Central Methodist University
This year marked the 50th anniversary of the 1969 Tinker v. Des Moines Independent School District U.S. Supreme Court ruling, considered a landmark case regarding the First Amendment. The case established the standard for students’ rights to free speech in public schools. In honor of the anniversary, the Central Methodist University Department of Communication and the Ashby Hodge Gallery of American Art jointly sponsored a 1 for All panel discussion with the goal of promoting free speech, freedom of thought, and academic freedom on the campus.
In Tinker, a handful of students at a high school in Des Moines showed up at school wearing black armbands, expressing “mourning for the dead in Vietnam on both sides and support for a Christmas truce.” Though the protest was peaceful, five students, including lead plaintiff John Tinker and his sister Mary Beth, were suspended.
Encouraged and assisted by the Iowa American Civil Liberties Union, the students sued. State courts backed the school, but the case went all the way to the nation’s highest court, which decided, 7-2, in Tinker’s favor. It set the precedent that school expression must cause “substantial disruption” in order for it to be punishable.
“It can hardly be argued,” wrote Justice Abe Fortas, “that either students or teachers shed their constitutional rights to freedom of speech or expression at the schoolhouse gate.”
About 100 students, faculty, staff, and community members attended the free panel discussion Nov. 4, 2019, on the Central Methodist University campus.
“The Free Speech celebration reminded me of how fortunate I am to have constitutional rights,” said audience member Brenna Germann, a senior communications major. “Discussions like this, that encourage students to share and express their voice, should be held in all academic settings.”
The discussion was broadcast on the campus radio station and video recorded. (See the video.)
The event included an art display of historical photographs.
- John Tinker, lead plaintiff in He was 15 when he and other students wore black armbands to school to show their opposition to the Vietnam War.
- Kelli Hopkins, associate executive director at Missouri School Boards Association. She earned a B.S. in education from Missouri Southern State University (1982), M.S. in secondary educational administration (1994) and a J.D. from University of Missouri School of Law-Columbia (2001). She speaks regularly at state and national conferences on a variety of education-related legal and policy issues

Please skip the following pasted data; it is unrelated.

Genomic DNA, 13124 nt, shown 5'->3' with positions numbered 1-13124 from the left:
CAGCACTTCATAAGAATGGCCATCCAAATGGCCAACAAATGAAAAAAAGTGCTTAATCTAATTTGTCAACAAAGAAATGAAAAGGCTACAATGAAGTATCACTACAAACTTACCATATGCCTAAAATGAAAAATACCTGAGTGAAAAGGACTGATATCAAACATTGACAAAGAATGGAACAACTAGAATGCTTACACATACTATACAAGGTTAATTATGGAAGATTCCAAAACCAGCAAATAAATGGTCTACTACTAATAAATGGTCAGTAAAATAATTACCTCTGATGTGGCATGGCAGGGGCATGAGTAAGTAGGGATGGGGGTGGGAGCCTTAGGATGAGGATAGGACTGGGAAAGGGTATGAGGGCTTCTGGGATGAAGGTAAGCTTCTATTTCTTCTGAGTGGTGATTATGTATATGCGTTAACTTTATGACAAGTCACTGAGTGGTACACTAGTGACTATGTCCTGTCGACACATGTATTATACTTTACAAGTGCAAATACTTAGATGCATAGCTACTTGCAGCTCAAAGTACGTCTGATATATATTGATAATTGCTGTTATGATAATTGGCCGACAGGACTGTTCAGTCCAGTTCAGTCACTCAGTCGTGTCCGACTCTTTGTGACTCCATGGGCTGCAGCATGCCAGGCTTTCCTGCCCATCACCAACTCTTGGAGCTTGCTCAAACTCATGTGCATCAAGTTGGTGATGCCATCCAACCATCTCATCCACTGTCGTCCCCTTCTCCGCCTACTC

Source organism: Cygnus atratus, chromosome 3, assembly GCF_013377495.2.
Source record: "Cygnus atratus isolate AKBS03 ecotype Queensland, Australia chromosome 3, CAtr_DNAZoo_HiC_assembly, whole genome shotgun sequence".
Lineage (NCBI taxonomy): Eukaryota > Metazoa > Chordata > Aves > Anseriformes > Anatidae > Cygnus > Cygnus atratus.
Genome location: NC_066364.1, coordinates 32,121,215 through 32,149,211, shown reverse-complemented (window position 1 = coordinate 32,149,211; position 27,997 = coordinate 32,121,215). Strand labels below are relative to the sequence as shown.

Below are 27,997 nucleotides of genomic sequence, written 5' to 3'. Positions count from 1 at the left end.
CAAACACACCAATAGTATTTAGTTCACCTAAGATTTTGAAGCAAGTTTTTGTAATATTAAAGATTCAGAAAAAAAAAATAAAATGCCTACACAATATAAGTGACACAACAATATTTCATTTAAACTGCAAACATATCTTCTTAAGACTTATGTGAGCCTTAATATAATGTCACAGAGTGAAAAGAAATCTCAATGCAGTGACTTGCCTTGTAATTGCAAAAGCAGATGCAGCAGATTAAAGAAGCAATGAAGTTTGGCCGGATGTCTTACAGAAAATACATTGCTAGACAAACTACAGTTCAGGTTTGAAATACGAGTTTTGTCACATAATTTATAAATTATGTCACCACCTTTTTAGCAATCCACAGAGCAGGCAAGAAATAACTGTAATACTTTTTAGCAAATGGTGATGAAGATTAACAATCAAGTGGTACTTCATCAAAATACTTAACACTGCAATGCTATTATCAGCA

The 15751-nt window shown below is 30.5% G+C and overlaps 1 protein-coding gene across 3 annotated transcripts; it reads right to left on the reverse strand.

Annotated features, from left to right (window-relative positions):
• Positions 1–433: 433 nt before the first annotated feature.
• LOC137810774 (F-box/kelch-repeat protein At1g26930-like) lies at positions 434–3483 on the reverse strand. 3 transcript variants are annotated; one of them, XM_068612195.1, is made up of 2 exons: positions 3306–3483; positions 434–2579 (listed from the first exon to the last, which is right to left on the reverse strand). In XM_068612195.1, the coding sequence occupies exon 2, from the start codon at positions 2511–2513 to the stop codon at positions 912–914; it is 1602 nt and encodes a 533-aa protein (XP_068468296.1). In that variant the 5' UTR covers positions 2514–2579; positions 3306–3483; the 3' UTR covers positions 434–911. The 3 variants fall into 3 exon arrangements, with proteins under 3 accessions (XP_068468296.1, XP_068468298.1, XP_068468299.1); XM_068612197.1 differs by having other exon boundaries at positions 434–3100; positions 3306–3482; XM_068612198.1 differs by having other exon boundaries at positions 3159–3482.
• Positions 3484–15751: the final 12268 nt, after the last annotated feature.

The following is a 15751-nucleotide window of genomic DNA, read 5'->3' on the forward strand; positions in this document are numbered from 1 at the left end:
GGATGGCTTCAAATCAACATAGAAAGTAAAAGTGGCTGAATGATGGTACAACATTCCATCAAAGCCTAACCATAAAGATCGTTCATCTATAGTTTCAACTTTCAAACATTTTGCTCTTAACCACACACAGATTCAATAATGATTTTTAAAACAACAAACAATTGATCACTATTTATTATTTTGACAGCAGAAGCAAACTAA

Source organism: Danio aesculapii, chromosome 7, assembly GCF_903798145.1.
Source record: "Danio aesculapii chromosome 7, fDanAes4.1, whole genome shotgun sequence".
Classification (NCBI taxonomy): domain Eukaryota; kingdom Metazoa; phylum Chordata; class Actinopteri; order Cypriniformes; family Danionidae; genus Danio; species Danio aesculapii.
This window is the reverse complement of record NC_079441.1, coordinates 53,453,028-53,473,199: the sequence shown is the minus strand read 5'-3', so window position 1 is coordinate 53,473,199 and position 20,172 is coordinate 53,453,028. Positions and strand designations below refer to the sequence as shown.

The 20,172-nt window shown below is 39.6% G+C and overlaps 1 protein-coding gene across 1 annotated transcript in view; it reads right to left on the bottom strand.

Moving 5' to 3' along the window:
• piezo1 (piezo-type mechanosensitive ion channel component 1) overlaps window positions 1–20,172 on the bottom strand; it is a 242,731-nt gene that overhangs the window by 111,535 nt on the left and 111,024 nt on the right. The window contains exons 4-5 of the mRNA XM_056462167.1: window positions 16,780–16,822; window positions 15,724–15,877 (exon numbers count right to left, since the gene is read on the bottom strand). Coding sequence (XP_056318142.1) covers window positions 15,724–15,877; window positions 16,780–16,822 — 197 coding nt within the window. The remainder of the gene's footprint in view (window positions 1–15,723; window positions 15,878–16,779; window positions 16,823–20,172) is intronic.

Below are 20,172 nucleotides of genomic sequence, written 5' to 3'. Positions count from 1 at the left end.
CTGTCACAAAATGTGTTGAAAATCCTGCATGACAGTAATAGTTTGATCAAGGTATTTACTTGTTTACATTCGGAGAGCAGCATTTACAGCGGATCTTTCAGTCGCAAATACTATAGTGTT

- Christina (Chris) Wells, a law professor at the University of Missouri-Columbia since 1993. She received her J.D. with honors from the University of Chicago Law School in 1988. She focuses her research on issues involving free expression and access to government information and teaches freedom of speech, gender and the law, remedies and administrative law.
- Collin Brink (moderator) has taught at CMU since 2007. He holds an M.A. in communication from Missouri State (1997) and a J.D. from University of Missouri-Columbia (2004), and is a member of the Missouri Bar. He teaches a variety of communication courses including the public relations sequence at CMU.
At the end of the discussion, John Tinker was presented the CMU Freedom of Speech Advocacy Award.
Sixteen students enrolled in Prof. Collin Brink’s class on public relations campaigns (fall semester 2019) organized the event. This included creating the panel format, garnering publicity, and attending and running the event. For six weeks before the event one representative from the Communication Department, Associate Prof. Kristin Cherry, and one from the Ashby Hodge Gallery attended class meetings once a week to facilitate the planning. The class had complete control over the format of the event.
"When the students were given this service-learning opportunity, many were unaware of the Tinker v. Des Moines case," said Cherry. "They educated themselves on the case as they were tasked with writing the questions for the panel discussion. They became so impressed with the story that they suggested giving an award to Tinker for his advocacy and bravery. In fact, the Department of Communication instituted an award with the intention of presenting it each year to a deserving recipient."
Panel discusses historic First Amendment case, Central Methodist University website